It can happen and you need to know what to do if it does!
Hooking a bird is always a horrible turn of events when out fishing. What’s even worse is that we have not been dealing with it the proper way. The Florida Fish and Wildlife Conservation Commission has been grateful enough to give us ways to help save these birds from further harm.
How can we keep this from happening in the first place?
- Don’t feed the birds, especially water birds. It causes them to congregate in areas where they are more likely to get hooked or tangled. Feeding pelicans is illegal (F.A.C. 68A-4.001).
- Discard fish carcasses in lidded trash cans. Birds will feed these dead fish, which can lead to injury or death. These fish are usually bigger than the bait fish that birds normally eat, and the larger bones and spines can puncture the bird’s throat or digestive tract. Birds attracted by dead fish may gather in areas where they are more likely to become entangled in fishing line.
- Cast away from birds and shoreline vegetation.
- Collect and store loose line until it can be properly.
- Keep your bait buckets covered.
- Take unused bait home.
- Keep other anglers informed on how to deal with an ensnared bird.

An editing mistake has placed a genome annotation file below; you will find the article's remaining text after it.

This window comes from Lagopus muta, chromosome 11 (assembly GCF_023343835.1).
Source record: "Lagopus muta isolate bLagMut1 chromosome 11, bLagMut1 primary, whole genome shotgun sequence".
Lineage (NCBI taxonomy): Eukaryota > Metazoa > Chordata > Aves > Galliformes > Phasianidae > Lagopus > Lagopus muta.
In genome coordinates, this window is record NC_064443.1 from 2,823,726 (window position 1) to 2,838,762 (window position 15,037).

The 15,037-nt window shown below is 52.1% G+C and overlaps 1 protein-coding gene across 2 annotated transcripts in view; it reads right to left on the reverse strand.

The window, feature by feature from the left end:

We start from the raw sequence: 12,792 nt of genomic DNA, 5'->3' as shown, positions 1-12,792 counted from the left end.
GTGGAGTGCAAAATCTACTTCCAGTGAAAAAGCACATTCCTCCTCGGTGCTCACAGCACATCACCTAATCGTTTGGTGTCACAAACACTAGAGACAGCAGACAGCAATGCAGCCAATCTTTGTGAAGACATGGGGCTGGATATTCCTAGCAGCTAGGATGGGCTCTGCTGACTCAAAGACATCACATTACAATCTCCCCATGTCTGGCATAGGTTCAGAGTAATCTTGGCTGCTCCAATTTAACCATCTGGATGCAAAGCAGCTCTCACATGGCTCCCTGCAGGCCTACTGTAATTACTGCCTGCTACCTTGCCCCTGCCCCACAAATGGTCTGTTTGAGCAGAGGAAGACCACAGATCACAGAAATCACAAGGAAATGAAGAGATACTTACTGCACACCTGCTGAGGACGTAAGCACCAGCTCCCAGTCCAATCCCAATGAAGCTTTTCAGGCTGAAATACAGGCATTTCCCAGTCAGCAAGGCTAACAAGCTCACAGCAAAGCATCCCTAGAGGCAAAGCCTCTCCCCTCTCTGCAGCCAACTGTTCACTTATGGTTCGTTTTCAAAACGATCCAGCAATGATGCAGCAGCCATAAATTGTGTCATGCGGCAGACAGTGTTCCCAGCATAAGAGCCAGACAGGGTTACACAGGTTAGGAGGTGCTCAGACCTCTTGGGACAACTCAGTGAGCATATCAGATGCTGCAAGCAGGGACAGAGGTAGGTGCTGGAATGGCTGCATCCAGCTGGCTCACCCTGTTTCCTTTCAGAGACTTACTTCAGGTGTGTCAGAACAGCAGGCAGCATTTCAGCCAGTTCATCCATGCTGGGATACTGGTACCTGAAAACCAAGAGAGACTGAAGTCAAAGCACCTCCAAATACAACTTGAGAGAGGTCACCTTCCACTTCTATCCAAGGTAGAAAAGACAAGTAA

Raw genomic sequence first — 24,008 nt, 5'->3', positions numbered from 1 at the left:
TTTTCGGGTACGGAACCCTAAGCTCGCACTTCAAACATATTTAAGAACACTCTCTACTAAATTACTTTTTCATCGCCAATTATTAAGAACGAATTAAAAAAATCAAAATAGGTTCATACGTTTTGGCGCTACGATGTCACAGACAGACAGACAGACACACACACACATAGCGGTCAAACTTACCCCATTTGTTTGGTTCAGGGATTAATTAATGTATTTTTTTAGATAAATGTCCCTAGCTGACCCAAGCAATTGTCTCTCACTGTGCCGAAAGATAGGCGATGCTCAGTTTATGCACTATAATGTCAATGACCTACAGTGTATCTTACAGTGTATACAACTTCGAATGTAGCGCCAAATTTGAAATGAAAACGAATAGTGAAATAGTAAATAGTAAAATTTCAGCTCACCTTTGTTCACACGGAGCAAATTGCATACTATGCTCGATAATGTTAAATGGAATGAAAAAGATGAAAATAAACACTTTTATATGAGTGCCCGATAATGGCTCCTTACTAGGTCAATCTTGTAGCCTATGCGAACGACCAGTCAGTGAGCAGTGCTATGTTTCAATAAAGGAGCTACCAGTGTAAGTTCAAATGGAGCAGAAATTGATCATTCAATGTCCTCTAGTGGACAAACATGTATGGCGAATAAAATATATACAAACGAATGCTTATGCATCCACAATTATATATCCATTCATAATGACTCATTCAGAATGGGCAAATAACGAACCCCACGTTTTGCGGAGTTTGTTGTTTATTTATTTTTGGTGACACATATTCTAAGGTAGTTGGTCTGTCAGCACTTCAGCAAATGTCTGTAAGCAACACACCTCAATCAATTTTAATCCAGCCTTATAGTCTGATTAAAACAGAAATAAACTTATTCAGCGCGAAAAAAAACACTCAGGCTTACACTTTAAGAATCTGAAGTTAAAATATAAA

First things first:
“The first thing to know is don’t cut the line,” said Kevin Oxenrider, a biologist with the FWC. “Birds that fly away with hook and line attached are at risk of getting entangled in trees and dying. And that line is left to possibly snare other wildlife”
You need to make sure you’re not jerking the line around, or trying to shake the creature loose. More than anything this will hurt the bird, sustaining even more damage than it had before. Once you’ve reeled in the bird, slowly and evenly, make sure to use a net to bring it in, minimizing any damage to the bird, yourself, or any of your equipment. With the bird in the net, you will be more able to remove the hook and line from the bird and release it safely.
You can see a more detailed explanation in this video here: